So your thinking about becoming a Trading Assistant on eBay but not sure where to start or what is involved. I have written this guide to hopefully cover some of the areas which need to be considered and also what is involved in your work as a Trading Assistant.
The first thing to consider is do you really want to sell other peoples items for them?
Becoming a Trading Assistants means you will need to deal with real people face to face on a regular basis, a far cry from the usual dealings you have when on eBay via email and through the postal system. You will also come across a wide variety of items which will not always be within your field of knowledge (Unless you specialise in a particular field only) which you will need to feel comfortable handling.
So why would you want to do this?
Some of the benefits include:
You will help people who are unable to sell on eBay and the immense satisfaction this can bring.
You open a whole new gateway to FREE inventory, with no upfront costs to you and a potentially limitless supply.
You have the opportunity to handle and sell unusual and varied items, some of which you may never come across through normal sales channels.
Right, I have considered some of the pros and cons and want to be a Trading Assistant. Where do I start?
First things first, have you already sold on eBay? If not then you need to start!!! Before you sell other peoples items you really need to get a good understanding of the selling process. This will enable you to learn what works and doesn’t work as a seller and will give you the much needed knowledge to sell for others. After all, would you give your items to someone who had never sold before?
Next on your list is to get all the necessary systems together. This includes a contract which will spell out all possible occurrences. Things to get on paper are – What service you are actually offering, who has possession of the item, what happens if the item doesn’t sell, how and when you will pass payment to your client and your fee structure. Yow will also need to set up systems to monitor client items and payments, this can be anything from an Excel spreadsheet to a fully blown consignment program.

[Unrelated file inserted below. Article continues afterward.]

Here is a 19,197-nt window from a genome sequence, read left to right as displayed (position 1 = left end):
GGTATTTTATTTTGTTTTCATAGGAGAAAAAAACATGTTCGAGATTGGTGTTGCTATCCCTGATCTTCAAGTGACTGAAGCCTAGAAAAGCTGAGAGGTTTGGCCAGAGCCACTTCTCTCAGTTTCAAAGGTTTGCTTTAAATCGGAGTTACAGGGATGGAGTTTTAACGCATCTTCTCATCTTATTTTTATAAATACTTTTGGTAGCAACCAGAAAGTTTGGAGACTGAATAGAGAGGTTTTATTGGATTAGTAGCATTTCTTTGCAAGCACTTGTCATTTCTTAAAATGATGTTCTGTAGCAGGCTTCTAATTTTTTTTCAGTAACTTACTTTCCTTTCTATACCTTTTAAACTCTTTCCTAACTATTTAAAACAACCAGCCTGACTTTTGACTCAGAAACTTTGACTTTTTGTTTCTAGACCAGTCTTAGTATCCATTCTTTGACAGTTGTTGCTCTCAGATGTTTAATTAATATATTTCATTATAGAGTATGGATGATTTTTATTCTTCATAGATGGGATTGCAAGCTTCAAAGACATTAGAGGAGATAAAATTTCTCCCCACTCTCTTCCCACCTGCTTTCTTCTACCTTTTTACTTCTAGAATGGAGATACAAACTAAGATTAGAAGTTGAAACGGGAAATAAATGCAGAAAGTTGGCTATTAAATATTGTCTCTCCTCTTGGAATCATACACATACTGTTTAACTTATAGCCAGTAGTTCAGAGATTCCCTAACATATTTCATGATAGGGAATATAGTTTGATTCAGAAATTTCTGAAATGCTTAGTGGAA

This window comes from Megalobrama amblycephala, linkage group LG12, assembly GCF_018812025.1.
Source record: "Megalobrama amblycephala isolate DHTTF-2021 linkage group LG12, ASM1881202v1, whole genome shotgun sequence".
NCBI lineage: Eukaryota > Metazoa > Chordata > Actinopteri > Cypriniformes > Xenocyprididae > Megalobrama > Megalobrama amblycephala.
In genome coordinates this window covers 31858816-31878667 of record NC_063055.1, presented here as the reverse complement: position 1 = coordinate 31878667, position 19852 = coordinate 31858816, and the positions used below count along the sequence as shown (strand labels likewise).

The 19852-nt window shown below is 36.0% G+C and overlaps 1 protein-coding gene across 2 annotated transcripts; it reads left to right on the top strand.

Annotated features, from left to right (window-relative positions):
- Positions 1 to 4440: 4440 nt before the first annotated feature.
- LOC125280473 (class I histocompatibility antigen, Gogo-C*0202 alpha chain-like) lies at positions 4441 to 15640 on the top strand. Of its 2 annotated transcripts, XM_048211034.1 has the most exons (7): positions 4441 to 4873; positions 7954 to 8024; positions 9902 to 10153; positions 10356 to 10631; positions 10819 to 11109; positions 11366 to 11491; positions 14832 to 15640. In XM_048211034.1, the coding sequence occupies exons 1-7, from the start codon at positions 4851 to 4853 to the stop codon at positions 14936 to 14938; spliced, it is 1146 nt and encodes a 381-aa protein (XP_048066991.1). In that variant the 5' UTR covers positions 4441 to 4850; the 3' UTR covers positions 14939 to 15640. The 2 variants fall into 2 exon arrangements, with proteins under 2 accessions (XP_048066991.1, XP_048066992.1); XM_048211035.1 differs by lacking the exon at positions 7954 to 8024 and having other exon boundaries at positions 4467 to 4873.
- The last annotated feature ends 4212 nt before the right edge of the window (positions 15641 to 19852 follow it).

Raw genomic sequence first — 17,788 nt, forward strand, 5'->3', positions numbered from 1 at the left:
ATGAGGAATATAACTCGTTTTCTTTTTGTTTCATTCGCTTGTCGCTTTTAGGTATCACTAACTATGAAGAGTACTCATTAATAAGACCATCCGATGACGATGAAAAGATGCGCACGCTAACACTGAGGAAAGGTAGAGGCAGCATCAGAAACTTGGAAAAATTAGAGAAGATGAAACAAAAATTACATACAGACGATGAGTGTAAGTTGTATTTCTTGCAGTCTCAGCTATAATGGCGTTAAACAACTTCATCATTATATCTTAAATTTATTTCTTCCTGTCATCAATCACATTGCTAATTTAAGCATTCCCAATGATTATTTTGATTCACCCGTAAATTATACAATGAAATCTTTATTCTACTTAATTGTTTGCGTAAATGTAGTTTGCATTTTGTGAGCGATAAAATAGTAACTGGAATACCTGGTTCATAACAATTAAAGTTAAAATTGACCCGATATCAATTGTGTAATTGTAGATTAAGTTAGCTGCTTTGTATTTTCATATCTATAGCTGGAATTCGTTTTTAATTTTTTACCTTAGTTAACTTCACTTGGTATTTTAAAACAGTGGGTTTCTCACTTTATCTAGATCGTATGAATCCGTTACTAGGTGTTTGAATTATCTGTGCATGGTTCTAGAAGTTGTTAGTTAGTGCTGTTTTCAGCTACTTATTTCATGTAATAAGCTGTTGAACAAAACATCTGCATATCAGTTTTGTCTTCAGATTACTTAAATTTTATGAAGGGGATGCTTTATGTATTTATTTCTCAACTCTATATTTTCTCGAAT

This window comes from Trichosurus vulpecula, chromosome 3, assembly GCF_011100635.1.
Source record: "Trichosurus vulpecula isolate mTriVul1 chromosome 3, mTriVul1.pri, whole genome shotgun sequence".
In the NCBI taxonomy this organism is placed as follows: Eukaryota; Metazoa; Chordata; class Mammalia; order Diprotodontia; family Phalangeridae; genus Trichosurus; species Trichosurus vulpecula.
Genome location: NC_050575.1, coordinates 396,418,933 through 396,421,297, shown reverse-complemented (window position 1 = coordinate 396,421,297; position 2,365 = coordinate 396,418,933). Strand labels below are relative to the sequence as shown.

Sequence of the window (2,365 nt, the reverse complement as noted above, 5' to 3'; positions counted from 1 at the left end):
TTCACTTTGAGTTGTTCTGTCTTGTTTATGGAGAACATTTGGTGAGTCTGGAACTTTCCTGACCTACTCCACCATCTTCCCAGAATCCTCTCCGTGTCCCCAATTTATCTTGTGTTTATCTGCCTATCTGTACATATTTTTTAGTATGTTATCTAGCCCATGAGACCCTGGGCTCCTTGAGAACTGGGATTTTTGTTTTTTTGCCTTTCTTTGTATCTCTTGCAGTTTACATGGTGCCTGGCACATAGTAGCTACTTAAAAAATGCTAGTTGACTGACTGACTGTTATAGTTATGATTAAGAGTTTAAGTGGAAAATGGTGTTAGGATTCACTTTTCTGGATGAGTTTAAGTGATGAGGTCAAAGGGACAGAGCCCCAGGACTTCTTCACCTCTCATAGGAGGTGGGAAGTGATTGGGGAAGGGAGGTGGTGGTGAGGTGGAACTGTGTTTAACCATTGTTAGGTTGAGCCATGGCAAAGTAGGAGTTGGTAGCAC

Time on the above will pay dividends once you start getting busy selling items for others.
What to charge for your services?
This has got to be one of the biggest questions asked by new Trading Assistants and unfortunately there is no right answer. The main points you really need to consider are who is going to pay eBay & Paypal fees. Will it be the client or will this come out of your cut? Be careful if you are charging this on top of your commission as not every one understands the fees involved in selling and you could end up with one unhappy client when they receive a cheque far smaller than expected. Also bear in mind that your going to lose around 7-8% of your commission on these fees alone if you pay for them, so make sure you are charging enough to cover your hard work and expertise as well. The most tried and tested method is to charge on a graduated scale where the fees reduce as the sales value goes up. As a general guide commissions can vary between 10-40% depending on sales value. The other point to consider is if you will charge an upfront fee for listing. To some people this can be off putting. Paying to list unwanted goods can be seen as throwing good money after bad, but from your point of view it can take the risk out of not selling an item as your time has been compensated for.